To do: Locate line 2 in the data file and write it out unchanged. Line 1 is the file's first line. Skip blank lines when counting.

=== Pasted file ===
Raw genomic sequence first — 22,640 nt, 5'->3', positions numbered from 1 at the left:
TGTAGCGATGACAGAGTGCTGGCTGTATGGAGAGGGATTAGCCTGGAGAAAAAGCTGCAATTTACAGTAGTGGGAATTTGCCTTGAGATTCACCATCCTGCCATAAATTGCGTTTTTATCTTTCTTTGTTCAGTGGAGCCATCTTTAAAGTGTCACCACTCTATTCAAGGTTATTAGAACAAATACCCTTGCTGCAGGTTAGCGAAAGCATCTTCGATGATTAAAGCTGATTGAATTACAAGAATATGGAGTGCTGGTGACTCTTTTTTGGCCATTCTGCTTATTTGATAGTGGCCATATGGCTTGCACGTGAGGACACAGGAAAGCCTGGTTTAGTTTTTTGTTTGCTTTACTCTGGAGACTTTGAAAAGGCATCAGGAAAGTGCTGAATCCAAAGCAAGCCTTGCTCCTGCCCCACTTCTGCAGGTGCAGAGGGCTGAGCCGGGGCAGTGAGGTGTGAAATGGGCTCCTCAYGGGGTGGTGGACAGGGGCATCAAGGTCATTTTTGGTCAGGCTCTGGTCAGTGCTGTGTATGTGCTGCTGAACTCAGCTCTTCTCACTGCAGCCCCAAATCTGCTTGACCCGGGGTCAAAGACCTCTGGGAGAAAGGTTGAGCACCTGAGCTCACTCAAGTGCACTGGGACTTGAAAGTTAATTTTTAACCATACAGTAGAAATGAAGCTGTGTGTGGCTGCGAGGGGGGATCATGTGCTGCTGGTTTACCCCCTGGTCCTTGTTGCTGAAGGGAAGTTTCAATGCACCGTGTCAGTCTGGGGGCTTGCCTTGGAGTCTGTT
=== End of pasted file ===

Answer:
TGTAGCGATGACAGAGTGCTGGCTGTATGGAGAGGGATTAGCCTGGAGAAAAAGCTGCAATTTACAGTAGTGGGAATTTGCCTTGAGATTCACCATCCTGCCATAAATTGCGTTTTTATCTTTCTTTGTTCAGTGGAGCCATCTTTAAAGTGTCACCACTCTATTCAAGGTTATTAGAACAAATACCCTTGCTGCAGGTTAGCGAAAGCATCTTCGATGATTAAAGCTGATTGAATTACAAGAATATGGAGTGCTGGTGACTCTTTTTTGGCCATTCTGCTTATTTGATAGTGGCCATATGGCTTGCACGTGAGGACACAGGAAAGCCTGGTTTAGTTTTTTGTTTGCTTTACTCTGGAGACTTTGAAAAGGCATCAGGAAAGTGCTGAATCCAAAGCAAGCCTTGCTCCTGCCCCACTTCTGCAGGTGCAGAGGGCTGAGCCGGGGCAGTGAGGTGTGAAATGGGCTCCTCAYGGGGTGGTGGACAGGGGCATCAAGGTCATTTTTGGTCAGGCTCTGGTCAGTGCTGTGTATGTGCTGCTGAACTCAGCTCTTCTCACTGCAGCCCCAAATCTGCTTGACCCGGGGTCAAAGACCTCTGGGAGAAAGGTTGAGCACCTGAGCTCACTCAAGTGCACTGGGACTTGAAAGTTAATTTTTAACCATACAGTAGAAATGAAGCTGTGTGTGGCTGCGAGGGGGGATCATGTGCTGCTGGTTTACCCCCTGGTCCTTGTTGCTGAAGGGAAGTTTCAATGCACCGTGTCAGTCTGGGGGCTTGCCTTGGAGTCTGTT